I recently was told that the reason you can mix colors (blue and yellow make green because wavelengths 605nm + 450nm = green) was based on wavelength (which seems very obvious when you think about it but please humor me).

This is kind of cool but I don't get it - is this based on the wavelength range that's transmitted? If 605nm + 450nm = green then how would you find that exact wavelength of green? Would it be the average of the two, or is there some constant that I am missing?


1 Answer 1


You have to distinguish two sorts of colour mixing:

  1. Subtractive mixing is observed when you mix two coloured solutions ot put two colored films on top of each other and shine white light through it. Here, $\mathrm{\color{yellow}{yellow}}$ and $\mathrm{\color{blue}{blue}}$ yield $\mathrm{\color{green}{green}}$.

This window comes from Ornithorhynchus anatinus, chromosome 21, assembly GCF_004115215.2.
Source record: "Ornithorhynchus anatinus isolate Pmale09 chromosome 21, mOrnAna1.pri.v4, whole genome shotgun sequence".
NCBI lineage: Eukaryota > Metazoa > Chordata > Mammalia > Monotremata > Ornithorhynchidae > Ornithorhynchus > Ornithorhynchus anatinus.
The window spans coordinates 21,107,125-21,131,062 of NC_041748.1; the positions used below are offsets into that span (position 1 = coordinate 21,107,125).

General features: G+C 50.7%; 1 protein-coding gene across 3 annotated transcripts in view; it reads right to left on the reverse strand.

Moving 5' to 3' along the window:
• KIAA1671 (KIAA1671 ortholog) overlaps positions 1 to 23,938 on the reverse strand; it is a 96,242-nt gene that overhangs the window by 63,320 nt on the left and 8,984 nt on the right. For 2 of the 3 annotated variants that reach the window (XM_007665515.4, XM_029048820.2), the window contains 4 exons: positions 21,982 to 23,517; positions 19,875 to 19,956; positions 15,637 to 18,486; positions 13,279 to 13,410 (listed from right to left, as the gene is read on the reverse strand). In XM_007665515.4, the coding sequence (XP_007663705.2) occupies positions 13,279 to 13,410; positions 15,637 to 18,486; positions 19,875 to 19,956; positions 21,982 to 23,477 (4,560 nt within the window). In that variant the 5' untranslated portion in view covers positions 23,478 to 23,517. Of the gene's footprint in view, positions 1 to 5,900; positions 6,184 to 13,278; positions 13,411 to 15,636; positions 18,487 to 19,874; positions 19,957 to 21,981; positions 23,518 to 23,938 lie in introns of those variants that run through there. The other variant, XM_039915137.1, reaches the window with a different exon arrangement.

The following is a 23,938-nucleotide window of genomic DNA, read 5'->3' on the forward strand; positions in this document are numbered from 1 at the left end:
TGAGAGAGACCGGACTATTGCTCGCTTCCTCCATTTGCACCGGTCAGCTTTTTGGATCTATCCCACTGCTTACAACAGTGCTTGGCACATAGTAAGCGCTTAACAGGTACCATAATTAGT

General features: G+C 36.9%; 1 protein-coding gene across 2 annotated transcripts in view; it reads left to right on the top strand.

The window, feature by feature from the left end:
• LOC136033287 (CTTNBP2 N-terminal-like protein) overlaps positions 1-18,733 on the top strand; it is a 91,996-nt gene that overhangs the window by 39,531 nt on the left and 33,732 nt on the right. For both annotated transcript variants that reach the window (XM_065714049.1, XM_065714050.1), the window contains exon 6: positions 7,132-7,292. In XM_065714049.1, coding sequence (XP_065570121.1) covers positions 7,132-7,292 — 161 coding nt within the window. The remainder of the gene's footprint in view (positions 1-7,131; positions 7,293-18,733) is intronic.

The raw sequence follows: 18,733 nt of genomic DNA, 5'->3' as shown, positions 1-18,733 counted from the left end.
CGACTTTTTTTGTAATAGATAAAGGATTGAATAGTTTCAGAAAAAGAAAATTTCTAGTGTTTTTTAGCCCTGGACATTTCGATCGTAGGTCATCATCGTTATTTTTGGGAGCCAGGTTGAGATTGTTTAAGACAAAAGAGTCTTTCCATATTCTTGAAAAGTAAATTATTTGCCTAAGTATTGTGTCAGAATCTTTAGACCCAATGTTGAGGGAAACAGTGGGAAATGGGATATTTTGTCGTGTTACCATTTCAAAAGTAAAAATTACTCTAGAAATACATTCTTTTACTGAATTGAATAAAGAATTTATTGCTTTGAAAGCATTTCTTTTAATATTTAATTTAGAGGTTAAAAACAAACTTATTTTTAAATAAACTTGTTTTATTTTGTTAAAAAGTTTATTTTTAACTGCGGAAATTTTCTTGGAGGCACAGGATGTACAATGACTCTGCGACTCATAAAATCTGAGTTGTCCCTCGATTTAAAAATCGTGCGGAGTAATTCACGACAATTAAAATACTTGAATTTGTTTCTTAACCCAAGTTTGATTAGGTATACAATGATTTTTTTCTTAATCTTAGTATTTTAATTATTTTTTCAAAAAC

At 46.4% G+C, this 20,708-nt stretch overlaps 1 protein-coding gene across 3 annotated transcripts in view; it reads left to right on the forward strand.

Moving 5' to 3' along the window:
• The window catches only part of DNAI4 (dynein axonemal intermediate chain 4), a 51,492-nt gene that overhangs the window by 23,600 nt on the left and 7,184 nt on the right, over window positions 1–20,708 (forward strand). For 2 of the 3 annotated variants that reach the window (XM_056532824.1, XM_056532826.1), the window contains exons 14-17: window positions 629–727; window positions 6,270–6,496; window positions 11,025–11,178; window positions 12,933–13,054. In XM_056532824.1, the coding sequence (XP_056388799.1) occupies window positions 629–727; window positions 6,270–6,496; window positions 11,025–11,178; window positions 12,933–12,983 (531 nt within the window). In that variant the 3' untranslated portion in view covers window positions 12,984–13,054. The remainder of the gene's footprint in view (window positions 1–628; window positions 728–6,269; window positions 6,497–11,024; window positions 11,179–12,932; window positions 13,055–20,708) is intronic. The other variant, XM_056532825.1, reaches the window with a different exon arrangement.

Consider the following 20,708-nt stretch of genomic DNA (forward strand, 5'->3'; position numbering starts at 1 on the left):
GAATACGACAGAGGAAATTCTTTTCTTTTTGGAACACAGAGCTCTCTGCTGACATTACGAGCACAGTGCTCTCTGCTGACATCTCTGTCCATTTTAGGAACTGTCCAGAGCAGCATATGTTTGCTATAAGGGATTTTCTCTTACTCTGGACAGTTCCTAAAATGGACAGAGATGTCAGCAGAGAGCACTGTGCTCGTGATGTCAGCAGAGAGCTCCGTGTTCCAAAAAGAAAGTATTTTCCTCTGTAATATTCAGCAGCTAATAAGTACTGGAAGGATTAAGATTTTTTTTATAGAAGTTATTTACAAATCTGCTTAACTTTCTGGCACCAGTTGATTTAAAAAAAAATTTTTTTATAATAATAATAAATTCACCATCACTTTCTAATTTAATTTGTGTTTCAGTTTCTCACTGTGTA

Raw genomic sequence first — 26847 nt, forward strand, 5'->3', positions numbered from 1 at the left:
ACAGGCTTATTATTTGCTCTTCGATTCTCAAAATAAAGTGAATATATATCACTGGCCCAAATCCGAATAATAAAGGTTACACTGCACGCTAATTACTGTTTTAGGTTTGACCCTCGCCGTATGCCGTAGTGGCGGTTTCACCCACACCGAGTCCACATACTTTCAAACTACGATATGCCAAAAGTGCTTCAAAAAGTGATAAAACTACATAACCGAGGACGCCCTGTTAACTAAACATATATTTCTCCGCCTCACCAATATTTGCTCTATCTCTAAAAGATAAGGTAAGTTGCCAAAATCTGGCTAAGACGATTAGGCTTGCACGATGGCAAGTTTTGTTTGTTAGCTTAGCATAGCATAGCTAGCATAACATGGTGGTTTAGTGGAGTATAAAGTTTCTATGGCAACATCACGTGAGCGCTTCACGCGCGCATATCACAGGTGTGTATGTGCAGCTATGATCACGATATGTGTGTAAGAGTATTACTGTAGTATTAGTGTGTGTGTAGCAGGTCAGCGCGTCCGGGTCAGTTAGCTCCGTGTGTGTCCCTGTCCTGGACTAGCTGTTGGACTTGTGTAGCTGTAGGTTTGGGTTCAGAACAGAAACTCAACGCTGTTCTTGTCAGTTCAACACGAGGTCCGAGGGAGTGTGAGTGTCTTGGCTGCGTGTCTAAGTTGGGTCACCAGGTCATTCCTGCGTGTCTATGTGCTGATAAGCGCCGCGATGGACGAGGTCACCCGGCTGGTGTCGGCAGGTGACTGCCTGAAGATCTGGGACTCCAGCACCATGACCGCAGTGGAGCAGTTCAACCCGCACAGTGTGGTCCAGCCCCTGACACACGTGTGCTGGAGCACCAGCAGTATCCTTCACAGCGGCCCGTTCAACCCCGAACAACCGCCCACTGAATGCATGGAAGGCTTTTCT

2. Additive mixing is observed when you overlay two coloured light sources. In the RGB model, $\mathrm{\color{red}{red}}$ and $\mathrm{\color{green}{green}}$ yield $\mathrm{\color{yellow}{yellow}}$, the combination of $\mathrm{\color{red}{red}}$, $\mathrm{\color{green}{green}}$ and $\mathrm{\color{blue}{blue}}$ yields white.

As far as the wavelengths are concerned: Each "colour" is represented by a wavelength range, rather than an exact value. The fact that there's more than one red or green is intuitively understood - particularly by women ;)


Your Answer

By clicking “Post Your Answer”, you agree to our terms of service and acknowledge you have read our privacy policy.

Not the answer you're looking for? Browse other questions tagged or ask your own question.